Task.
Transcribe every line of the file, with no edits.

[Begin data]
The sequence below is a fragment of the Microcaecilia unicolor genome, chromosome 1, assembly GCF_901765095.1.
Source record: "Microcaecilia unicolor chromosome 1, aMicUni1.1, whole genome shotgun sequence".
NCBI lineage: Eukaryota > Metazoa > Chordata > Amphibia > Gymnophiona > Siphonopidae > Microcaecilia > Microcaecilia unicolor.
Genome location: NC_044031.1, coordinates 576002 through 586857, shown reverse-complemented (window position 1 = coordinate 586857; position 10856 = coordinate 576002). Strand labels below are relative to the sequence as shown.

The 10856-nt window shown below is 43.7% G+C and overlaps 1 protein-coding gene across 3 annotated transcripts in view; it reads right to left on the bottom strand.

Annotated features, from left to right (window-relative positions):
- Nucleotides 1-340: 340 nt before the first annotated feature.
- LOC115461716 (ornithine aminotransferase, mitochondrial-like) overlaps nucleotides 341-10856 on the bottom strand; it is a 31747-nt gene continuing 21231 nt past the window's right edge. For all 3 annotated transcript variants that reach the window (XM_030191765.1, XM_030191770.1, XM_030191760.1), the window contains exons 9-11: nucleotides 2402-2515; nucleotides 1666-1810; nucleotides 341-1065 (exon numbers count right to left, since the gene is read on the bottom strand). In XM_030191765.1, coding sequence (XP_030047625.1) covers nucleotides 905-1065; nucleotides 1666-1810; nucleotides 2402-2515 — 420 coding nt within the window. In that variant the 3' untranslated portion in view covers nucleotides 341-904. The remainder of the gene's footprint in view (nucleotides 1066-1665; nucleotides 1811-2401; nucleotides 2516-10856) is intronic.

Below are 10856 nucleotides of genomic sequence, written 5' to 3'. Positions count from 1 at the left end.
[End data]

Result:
The sequence below is a fragment of the Microcaecilia unicolor genome, chromosome 1, assembly GCF_901765095.1.
Source record: "Microcaecilia unicolor chromosome 1, aMicUni1.1, whole genome shotgun sequence".
NCBI lineage: Eukaryota > Metazoa > Chordata > Amphibia > Gymnophiona > Siphonopidae > Microcaecilia > Microcaecilia unicolor.
Genome location: NC_044031.1, coordinates 576002 through 586857, shown reverse-complemented (window position 1 = coordinate 586857; position 10856 = coordinate 576002). Strand labels below are relative to the sequence as shown.

The 10856-nt window shown below is 43.7% G+C and overlaps 1 protein-coding gene across 3 annotated transcripts in view; it reads right to left on the bottom strand.

Annotated features, from left to right (window-relative positions):
- Nucleotides 1-340: 340 nt before the first annotated feature.
- LOC115461716 (ornithine aminotransferase, mitochondrial-like) overlaps nucleotides 341-10856 on the bottom strand; it is a 31747-nt gene continuing 21231 nt past the window's right edge. For all 3 annotated transcript variants that reach the window (XM_030191765.1, XM_030191770.1, XM_030191760.1), the window contains exons 9-11: nucleotides 2402-2515; nucleotides 1666-1810; nucleotides 341-1065 (exon numbers count right to left, since the gene is read on the bottom strand). In XM_030191765.1, coding sequence (XP_030047625.1) covers nucleotides 905-1065; nucleotides 1666-1810; nucleotides 2402-2515 — 420 coding nt within the window. In that variant the 3' untranslated portion in view covers nucleotides 341-904. The remainder of the gene's footprint in view (nucleotides 1066-1665; nucleotides 1811-2401; nucleotides 2516-10856) is intronic.

Below are 10856 nucleotides of genomic sequence, written 5' to 3'. Positions count from 1 at the left end.